15/01/2013 - Proposal for use of tamoxifen to prevent breast cancer in high risk women
For the first time women in England and Wales who have a strong family history of breast cancer could be offered medication on the NHS, in order to try and prevent the disease.
A consultation has been launched by the National Institute of Health and Clinical Excellence (NICE) on whether tamoxifen, which is already used as a breast cancer treatment, could be given for up to five years to reduce the risk of the disease.
Commenting on the proposal RPS Spokesperson Steve Williamson said: “It’s excellent news that we can bring “new life” to an established safe medicine like tamoxifen by looking at how we can maximise the benefits from this medicine. As well as significantly reducing the risk of breast cancer in women with a high genetic predisposition to the disease this medicine, if approved for prevention, will be very cost effective for the NHS.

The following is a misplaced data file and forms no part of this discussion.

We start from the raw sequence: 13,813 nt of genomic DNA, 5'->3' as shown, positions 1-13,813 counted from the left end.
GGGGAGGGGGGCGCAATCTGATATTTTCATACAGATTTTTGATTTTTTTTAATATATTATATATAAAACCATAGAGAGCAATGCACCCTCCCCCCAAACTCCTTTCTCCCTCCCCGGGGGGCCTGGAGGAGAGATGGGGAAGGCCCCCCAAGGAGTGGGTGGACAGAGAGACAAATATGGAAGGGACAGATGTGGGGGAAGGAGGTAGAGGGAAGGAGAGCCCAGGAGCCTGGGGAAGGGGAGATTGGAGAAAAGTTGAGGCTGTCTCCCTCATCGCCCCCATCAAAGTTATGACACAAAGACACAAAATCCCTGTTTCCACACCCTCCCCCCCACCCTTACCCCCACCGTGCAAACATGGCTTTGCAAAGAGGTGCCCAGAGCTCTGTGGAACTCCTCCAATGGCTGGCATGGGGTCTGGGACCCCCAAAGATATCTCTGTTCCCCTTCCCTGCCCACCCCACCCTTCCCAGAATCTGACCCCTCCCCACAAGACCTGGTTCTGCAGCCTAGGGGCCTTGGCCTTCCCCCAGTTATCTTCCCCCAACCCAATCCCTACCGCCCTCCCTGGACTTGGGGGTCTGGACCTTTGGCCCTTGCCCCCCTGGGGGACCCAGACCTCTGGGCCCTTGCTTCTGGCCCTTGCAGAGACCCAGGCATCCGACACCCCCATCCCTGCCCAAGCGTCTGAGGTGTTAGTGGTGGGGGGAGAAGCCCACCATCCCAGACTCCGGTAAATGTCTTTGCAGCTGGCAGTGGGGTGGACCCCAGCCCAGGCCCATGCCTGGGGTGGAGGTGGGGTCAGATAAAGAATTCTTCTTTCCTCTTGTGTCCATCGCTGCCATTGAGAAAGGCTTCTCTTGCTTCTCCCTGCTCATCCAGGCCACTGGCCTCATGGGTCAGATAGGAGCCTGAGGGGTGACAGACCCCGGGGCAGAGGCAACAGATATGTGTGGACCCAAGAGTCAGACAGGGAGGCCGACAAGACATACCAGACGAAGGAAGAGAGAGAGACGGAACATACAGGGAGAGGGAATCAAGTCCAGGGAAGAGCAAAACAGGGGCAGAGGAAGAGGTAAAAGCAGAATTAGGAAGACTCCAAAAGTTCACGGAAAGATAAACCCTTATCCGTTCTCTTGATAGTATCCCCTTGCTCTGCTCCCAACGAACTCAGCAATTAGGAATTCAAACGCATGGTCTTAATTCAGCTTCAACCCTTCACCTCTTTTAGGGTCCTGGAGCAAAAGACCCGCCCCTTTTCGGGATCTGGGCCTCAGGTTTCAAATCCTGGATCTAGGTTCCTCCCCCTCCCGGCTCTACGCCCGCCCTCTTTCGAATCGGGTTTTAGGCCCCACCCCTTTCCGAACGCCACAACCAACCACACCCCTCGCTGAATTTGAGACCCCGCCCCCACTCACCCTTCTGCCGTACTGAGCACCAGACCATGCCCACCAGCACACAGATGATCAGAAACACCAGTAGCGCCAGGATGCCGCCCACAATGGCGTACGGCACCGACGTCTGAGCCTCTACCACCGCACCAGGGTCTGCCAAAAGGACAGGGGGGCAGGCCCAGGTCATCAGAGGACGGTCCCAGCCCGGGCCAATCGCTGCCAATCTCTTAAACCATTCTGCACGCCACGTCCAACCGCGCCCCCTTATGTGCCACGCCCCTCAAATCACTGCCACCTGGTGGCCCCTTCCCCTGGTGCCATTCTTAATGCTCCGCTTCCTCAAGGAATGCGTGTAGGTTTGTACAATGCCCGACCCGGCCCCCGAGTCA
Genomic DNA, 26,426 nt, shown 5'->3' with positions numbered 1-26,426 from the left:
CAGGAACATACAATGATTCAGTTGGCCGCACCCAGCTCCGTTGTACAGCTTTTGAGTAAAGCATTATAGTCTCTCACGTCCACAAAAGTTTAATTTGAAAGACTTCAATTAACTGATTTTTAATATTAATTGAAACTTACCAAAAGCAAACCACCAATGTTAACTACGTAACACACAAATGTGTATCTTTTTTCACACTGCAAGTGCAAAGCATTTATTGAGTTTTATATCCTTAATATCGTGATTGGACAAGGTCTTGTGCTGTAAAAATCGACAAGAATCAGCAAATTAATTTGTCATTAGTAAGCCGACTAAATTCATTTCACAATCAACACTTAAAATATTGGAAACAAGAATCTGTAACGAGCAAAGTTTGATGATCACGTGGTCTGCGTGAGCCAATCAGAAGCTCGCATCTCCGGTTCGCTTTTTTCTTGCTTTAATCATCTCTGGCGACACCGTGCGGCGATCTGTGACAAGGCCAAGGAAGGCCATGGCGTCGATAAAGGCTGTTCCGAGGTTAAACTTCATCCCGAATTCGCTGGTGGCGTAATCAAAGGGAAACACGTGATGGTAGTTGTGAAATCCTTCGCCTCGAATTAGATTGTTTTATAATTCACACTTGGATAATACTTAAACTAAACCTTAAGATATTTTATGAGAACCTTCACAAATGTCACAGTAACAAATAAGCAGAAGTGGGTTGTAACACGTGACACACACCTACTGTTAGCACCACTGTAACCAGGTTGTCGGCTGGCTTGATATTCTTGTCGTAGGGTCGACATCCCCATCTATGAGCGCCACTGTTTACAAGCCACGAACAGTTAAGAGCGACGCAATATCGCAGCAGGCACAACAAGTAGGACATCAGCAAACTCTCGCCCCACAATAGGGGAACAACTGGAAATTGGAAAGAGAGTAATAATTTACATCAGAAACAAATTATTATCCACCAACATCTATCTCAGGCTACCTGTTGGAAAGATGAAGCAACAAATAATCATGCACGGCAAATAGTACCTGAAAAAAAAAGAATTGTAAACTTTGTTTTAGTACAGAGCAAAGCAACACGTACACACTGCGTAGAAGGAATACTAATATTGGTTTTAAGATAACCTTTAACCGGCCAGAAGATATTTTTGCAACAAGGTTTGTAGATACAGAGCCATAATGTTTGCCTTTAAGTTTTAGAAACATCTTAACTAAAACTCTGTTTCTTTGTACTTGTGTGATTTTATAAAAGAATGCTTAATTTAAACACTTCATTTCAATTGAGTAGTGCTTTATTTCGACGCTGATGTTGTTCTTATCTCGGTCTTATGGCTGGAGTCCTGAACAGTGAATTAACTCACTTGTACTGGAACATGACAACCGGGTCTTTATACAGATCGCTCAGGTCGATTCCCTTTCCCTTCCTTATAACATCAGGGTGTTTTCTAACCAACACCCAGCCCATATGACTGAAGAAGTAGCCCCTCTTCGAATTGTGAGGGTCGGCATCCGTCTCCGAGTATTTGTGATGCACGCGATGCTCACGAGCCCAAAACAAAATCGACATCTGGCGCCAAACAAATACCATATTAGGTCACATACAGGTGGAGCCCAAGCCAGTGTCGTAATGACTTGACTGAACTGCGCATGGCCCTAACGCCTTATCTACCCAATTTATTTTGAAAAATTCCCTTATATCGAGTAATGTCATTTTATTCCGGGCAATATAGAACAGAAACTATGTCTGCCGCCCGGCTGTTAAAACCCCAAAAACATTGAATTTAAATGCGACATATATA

This proposal by NICE builds on practice that is already occurring to better identify the types of cancer that people to ensure we match the most effective treatments, something that is improving all the time. It’s also important to recognise that tamoxifen isn’t a “magic bullet” for stopping breast cancer. People can do much to reduce their risk through modifying the lifestyle factors that can influence the chance of developing cancer, including breast cancer by stopping smoking, reducing alcohol, losing weight and exercising more”.